“The success rate of the GMD systems in flight intercept tests has been dismal,” says former director of operational testing for the Pentagon, Philip Coyle. Our chances of intercepting a threat missile, even under ideal conditions, are basically “at least as good as a coin toss,” says the former head of the Missile Defense Agency, retired Lt. Gen. Trey Obering.
Yet, reporters routinely use words like “shield” and “dome” to describe our supposed capability, giving us a false sense of security. Officials make the matter worse with exaggerated, if carefully constructed, claims. “The United States military can defend against a limited North Korea attack on Seoul, Japan and the United States,” said Chairman of the Joint Chiefs, General Joseph Dunford at the annual Aspen Security Forum in July.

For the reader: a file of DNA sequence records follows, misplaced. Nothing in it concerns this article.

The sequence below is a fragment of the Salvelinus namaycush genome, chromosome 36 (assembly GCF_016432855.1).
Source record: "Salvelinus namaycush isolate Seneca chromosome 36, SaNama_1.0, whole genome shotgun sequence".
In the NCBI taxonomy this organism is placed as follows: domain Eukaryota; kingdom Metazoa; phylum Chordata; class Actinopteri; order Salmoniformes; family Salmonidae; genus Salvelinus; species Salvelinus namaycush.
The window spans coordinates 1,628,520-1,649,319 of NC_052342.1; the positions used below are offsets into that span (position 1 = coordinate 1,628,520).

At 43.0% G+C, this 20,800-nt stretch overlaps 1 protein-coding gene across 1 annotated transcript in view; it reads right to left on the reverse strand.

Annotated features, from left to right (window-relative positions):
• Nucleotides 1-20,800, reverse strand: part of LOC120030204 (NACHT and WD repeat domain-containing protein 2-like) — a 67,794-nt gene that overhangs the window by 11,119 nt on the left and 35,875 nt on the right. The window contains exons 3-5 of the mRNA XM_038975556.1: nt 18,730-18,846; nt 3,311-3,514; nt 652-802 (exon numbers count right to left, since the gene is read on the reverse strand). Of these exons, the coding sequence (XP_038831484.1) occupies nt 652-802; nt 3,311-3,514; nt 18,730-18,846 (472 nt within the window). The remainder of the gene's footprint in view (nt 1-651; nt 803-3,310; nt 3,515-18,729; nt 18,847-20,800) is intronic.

Is this true? It depends what you mean by the word “limited.”
If North Korea cooperated and shot their new intercontinental ballistic missile, the Hwasong-14, at the United States with adequate warning so that we could prepare, and if the warhead looked pretty much like we expect it to look, and if they only shot one, and if they did not try to spoof the defense with decoys that looked like the warhead, or block the defense with low-power jammers, or hide the warhead in a cloud of chaff, or blind the defense by attacking the vulnerable radars, then, maybe this is true. The United States might have a 50-50 chance of hitting such a missile. If we had time to fire four or five interceptors, then the odds could go up.
But North Korea is unlikely to cooperate. It will do everything possible to suppress the defenses. The 1999 National Intelligence Estimate of the Ballistic Threat to the United States noted that any country capable of testing a long-range ballistic missile would “rely initially on readily available technology – including separating RVs [reentry vehicles], spin-stabilized RVs, RV reorientation, radar absorbing material, booster fragmentation, low-power jammers, chaff, and simple (balloon) decoys – to develop penetration aids and countermeasures.”